I can't help but wonder, however, if giving students so much privacy is good for the college community. Part of being a college student is learning about to co-exist with others, even those with radically different viewpoints, lifestyles. Isn't making dorm life so non-interactive really doing a disserve to students? Will have to figure out on the job site how to get along with others? Could there be a surge in the divorce rate among college graduates if they don't share a room with another human being until marriage?

I do hope that college's are creating a generation of self-centered and ego-driven people by making dorm life so comfortable for them.

The Evolution of the College Dorm - Photo Essays - TIME

Thursday, September 04, 2008

We have to catch up to history...

In John McCain's acceptance speech tonight, he was talking about the need for change throughout the country because so many of our economic, educational, and health care policies had been developed during the post-World War II era. Therefore, what we need to do according to McCain is to "catch up to history."


How the heck is the present supposed to catch up to past?! Does he have an unregistered time-turner? I understand what he is trying to say, but isn't there a better way to state this?

Things did look up toward the end of the speech, when McCain stated: "I don't believe that history has anointed me to save our country in our hour of need..." I only wish, he'd ended that statement by saying: "because history isn't a person and therefore can't 'appoint' anybody."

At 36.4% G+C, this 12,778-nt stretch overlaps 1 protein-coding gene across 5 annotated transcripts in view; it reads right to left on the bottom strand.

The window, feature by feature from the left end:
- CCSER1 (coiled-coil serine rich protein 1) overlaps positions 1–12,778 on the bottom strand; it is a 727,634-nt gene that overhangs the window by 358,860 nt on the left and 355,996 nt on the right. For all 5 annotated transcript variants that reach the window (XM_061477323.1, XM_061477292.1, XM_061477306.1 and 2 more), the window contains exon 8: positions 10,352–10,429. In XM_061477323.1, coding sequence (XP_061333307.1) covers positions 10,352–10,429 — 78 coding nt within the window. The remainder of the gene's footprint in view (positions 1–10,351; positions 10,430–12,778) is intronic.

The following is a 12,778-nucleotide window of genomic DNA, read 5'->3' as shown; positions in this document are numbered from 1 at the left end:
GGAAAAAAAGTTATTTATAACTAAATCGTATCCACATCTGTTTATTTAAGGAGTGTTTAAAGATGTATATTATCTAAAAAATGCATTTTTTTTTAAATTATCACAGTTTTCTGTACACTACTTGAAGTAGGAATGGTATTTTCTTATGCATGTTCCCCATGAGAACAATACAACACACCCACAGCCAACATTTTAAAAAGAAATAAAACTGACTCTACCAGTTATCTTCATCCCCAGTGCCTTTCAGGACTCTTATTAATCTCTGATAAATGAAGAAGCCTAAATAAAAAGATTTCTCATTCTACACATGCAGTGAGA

Tuition Hikes and Federal Oversight

I'm pretty much against all federal interference with colleges. I'd hate to see some kind of 'no child left behind policy' forced onto institutions of higher education. However, I do like the idea of access to information about colleges - especially tuition hikes - being made easily accessible.

Prospective students and their parents should know the average rate that college tuition increases each year and they should also know whether or not the tuition increases at their college is above average. Let's face it the only thing that makes colleges behave tuition-wise is if it hits their enrollment/retention numbers and there is a better chance of that happening if there is easily accessible information about this online.

Less affordable colleges may get 'F,' land on Wall of Shame -

Tuesday, September 02, 2008

Famous History Majors

Add Chelsea Clinton to your list of famous history majors.

Apparently, she started out at Stanford as a Chemistry Major and then switched to history. Ah... if I had a dollar for every failed science major at my school who ended up switching to history I'd probably be able to buy a really nice pair of sneakers.

Monday, September 01, 2008

Funniest Onion Article of All Time??

Cheney Waits Until Last Minute Again To Buy Sept. 11 Gifts

My favorite line in the article is: "Although Cheney himself has never received any Sept. 11 gifts, with the exception of a pair of silk pajamas from his wife and a second term in office..."